The Joys of Being Under Surveillance

I would say that in about half of our files, the insurer hires a private investigator. His job is to gather some video on our clients.

It’s rude, creepy and unsettling. It is also perfectly legal. They may not trespass on your property, they may not peek into your windows, but that is about it. They can talk to neighbours, they can photograph you entering your driveway or selling things at the county fair. They can stick a camera on a shopping cart behind rolls of Charmaine and follow you around in Zehrs.

Usually they follow a client around for two or three days in a row. They want consecutive days in the hope that they can prove a pattern of activity which proves that you are not as disabled as you claim. The very odd time the surveillance tapes can really hurt a case; in the majority of cases, the surveillance is not worth much at all.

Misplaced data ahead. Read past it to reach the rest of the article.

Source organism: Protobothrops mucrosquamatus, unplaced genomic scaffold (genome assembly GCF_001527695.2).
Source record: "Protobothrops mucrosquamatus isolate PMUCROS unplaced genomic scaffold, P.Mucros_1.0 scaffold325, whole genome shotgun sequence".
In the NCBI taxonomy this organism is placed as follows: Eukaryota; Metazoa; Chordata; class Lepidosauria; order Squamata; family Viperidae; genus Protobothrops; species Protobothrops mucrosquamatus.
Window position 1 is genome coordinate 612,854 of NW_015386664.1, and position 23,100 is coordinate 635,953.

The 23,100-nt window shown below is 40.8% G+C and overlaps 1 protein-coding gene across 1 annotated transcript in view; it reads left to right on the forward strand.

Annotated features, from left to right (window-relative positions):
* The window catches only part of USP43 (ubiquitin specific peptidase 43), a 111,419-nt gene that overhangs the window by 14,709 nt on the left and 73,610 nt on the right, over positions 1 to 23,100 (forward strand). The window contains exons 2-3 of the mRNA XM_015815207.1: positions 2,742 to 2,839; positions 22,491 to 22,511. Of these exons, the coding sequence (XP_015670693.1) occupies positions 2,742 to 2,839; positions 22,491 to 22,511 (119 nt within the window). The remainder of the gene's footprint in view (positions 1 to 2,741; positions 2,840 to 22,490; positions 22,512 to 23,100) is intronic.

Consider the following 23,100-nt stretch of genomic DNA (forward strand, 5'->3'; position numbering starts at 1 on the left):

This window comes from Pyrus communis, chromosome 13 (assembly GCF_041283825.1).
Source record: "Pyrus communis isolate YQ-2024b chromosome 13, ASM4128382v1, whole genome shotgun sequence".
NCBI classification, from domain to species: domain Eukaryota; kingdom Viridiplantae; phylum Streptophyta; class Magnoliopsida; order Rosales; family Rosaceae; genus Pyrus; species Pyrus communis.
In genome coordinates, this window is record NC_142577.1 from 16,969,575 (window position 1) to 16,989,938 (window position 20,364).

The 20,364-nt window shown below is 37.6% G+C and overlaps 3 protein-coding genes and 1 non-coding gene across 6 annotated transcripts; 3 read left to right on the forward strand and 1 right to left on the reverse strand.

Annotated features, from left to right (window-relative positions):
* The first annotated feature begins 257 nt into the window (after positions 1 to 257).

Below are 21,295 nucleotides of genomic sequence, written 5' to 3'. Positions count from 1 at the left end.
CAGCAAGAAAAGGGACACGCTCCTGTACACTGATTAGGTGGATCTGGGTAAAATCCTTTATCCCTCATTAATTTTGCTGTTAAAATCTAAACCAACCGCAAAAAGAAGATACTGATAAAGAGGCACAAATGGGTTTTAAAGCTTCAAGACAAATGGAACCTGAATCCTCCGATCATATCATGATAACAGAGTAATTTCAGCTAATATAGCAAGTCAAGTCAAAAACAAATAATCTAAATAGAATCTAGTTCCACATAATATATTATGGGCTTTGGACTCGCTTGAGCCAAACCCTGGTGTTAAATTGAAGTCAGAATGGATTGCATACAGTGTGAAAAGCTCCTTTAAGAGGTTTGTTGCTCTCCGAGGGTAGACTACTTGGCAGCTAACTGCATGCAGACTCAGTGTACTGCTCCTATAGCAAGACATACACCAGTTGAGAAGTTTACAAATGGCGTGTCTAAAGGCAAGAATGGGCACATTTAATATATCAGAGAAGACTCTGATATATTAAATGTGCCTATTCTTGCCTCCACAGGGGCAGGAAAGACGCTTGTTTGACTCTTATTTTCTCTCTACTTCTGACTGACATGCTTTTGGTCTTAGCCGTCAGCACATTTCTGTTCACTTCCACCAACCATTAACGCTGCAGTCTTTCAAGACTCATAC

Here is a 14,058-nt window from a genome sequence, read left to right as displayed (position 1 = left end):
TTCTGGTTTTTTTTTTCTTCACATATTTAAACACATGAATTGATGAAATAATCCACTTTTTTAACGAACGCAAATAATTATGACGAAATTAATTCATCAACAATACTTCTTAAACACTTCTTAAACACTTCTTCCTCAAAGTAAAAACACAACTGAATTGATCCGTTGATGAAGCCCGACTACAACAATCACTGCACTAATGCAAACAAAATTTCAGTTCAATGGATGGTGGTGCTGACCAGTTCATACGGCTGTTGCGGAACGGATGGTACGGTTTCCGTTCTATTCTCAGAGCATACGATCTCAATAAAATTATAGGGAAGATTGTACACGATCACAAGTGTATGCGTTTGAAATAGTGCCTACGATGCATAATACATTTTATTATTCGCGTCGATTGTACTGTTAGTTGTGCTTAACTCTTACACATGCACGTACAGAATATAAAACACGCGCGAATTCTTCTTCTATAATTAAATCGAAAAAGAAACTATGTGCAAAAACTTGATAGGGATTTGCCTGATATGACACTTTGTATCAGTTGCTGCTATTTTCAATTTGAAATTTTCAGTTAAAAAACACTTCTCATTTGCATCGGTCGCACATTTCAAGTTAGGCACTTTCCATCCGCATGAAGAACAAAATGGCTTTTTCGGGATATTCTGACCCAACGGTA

I have only really two suggestions for clients:

  • Do not under any circumstances confront the investigator; nothing good can come from that (although I can tell you some hilarious stories involving van chases).
  • Do not in the course of your file tell your doctor or anyone something that is not true about your lifestyle. Nothing is worse than a clear statement from you that you cannot complete your gardening, which is then followed by a six-hour video of you building a retaining wall for your geraniums. Not good. 

As with so much else in life that you cannot control, you just have to learn to live with the thought that your claim may involve some unwanted invasion of your privacy. I have told lawyers in Owen Sound for insurers to go ahead and put a camera on my client if they have any doubt about his or her honesty. “We have nothing to hide.” Let that be your attitude as well.

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